I mentioned some of the different ethnicities that have ruled and influenced Sicily through out its history in an earlier post but it’s worth adding a little more as context for this piece, though volumes could be (and have been) written about European royalty during the middle ages. Suffice to say that borders were fluid, wars were common and religious schism added to the mix.
Palermo’s Royal Palace is more generally known as Palazzo dei Normanni, the Palace of the Normans, and Roger I, Count of Sicily and father of Sicily’s first King Roger II, was a Norman, which nowadays we think of as meaning he was French, though of course of Norse origins (Norman/Norseman). Let’s not quibble too much though; they were of the house of Hauteville which sounds distinctly French. Meanwhile the Holy Roman Empire was ruled by a German (House Hofenstaufer), Frederik I, known as Barbarossa.
When Roger’s daughter Constance married Barbarossa’s son Henry VI, their son Frederik II became a German King of Sicily. His lineage died out, but this was the period when the House of Habsburg (Austrian) was beginning its domination of Europe. (Is this starting to sound like George RR Martin yet?) Over time the Habsburgs coalesced into two branches, Austrian and Spanish, and the successive rulers of Sicily being related to the Spanish branch inevitably lead to a period of Spanish rule via a series of Viceroys.
I’ll save the jewel of the Palace for a post of its own, but even so you can see a whole range of influences beyond the medieval walls.
When Italian unification took place it was under the House of Savoy, ostensibly Italian, but with origins in Saxony and a base of operations that straddled the Alps in France, Switzerland and Italy.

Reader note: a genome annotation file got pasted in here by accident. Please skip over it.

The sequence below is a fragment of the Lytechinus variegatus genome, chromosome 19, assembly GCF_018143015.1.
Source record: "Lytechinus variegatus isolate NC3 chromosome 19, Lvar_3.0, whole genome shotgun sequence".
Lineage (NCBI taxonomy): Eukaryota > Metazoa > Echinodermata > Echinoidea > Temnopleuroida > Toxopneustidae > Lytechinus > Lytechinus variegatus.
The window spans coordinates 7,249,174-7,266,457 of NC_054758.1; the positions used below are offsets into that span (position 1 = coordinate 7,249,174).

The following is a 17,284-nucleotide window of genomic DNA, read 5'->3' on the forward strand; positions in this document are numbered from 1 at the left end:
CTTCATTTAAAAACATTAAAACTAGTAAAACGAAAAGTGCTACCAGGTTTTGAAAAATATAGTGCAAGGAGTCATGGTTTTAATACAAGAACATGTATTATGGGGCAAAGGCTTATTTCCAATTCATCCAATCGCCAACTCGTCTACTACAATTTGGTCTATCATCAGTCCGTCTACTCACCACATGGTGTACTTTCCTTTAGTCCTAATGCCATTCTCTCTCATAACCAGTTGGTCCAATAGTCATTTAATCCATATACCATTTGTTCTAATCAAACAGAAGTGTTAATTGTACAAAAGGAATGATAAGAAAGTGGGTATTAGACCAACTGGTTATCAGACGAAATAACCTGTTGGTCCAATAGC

All of this plays a part if you should happen to visit the palazzo of Conte (Count) Federico in Palermo. (Yes, despite being a republic, Italy still has nobility). Your guide for such a visit is Federico himself, who despite the name retains distinctly German genes and is fluent in multiple languages.
His palace is well hidden at the corner of a typically Sicilian alleyway, but for the car that sits beyond the open gates; a vintage racing car that Federico’s father once raced in (his mother was an international sports star too).
Step past this into the courtyard and the history lesson begins; the Count’s home was once a defensive tower on the perimeter wall defending Palermo, and his ancestors were rewarded for their role in the city’s defence by being granted residence here. In time the bay that the wall ran alongside was filled in and the city expanded beyond the original boundary so that now the tower is located in the centre of Palermo.
Federico is a fantastic host pointing out the historic elements of his home and how they tell the story of the city (including a visit by Garibaldi to his kitchen). Perhaps though the most telling artefact on display here amongst a story full of Europeans is a set of ceramic items that date back to the earliest occupation of Federico’s family’s tower. In contrast with the rest of the story, these are distinctly Arabic. It’s worth comparing the decoration to the Bayeux Tapestry since that depicts the same Normans who ousted the Arabs. Who do you think showed the greater artistry?